Andra Lunde Padrichelli followed a similar course. She comes from a family steeped in music. Her education began at Eastman and Indiana University schools of Music. She was accepted into the New World Symphony. Next came the offer to join the Dayton Philharmonic as principal cellist.
Other opportunities led her to take a leave of absence and play with Cincinnati and Fort Worth orchestras. She is pleased to be back among her colleagues at the Philharmonic taking great pride in the music-making. The orchestral solos for the cello are important and exciting. Andra loves playing them.
When Emmanuel Ax played Brahms’ second Piano Concerto, Andra had an extended cello solo. During the standing ovations, Ax ran across the podium and pulled Andra to her feet to accept yet another bow. Andra balances her orchestral leadership, chamber music, teaching with her role as a wife and mother.
Our concertmaster Jessica Hung is brand new on the scene. She fits in like a veteran with the orchestra, Maestro Neal and the audience. Jessica is one of the “kinetic” violinists. Her movements from her first chair are impossible to miss and fun to watch.
Jessica selection as Concertmaster just after her graduate education marks her as a prodigy. She considers the Philharmonic to be her highest level orchestra. She is also the concertmaster of the Annapolis, Maryland Symphony.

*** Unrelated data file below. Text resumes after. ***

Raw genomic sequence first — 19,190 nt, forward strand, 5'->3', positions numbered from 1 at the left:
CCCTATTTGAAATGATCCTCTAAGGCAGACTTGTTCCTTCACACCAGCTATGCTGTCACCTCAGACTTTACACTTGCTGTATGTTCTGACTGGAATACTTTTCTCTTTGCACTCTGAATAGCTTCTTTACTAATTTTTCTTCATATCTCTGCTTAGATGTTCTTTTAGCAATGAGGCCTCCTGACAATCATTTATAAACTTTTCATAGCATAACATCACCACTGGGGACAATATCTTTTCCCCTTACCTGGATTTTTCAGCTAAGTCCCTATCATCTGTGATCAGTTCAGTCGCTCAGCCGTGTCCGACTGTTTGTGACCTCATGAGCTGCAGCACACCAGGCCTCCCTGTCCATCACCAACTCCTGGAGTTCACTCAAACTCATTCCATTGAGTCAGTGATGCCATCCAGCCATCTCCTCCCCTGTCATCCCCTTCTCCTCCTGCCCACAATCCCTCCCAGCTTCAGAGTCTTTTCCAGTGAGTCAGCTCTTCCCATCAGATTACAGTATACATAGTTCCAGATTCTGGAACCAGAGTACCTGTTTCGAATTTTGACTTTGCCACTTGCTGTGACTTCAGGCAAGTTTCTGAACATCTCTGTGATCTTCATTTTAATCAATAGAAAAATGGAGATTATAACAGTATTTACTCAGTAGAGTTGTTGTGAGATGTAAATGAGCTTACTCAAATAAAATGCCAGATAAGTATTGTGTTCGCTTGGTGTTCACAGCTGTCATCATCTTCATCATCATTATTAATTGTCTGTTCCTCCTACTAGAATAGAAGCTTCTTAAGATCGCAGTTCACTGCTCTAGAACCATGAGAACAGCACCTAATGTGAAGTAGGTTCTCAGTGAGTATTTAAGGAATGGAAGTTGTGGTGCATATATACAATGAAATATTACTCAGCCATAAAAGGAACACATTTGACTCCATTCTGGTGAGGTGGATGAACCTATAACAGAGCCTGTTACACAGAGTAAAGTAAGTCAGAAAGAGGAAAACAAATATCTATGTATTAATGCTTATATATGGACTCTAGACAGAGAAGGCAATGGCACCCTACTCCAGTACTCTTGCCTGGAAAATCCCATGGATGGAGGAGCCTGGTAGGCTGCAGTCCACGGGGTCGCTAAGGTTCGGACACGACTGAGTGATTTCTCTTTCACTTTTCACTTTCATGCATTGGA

Our young quartet of great artists is lovely and engaging. From top to bottom, our orchestra is superb. Thank you, Dayton Philharmonic.
Artist photos on display at Brown Street shop
Oakwood resident and amateur photographer Toshio Tamaki was born in China and raised in Japan. He retains his Japanese nationality. He lived in the Boston area for 19 years and moved to Dayton in 1989. Since then he has lived in Oakwood with his wife and two children and two dogs.
While he has been working for one of the major national staffing agencies as an executive in the international division, photography has been his passion and he has produced numerous art prints and two published books. His main interest is to interpret the world in juxtaposition of the real and surreal, preserving the incidents as timeless moments.
Brown Oak Studio, 860 Brown St., has 23 black and white prints from Tamaki’s book, The Stranger, on display at the store through Dec. 29.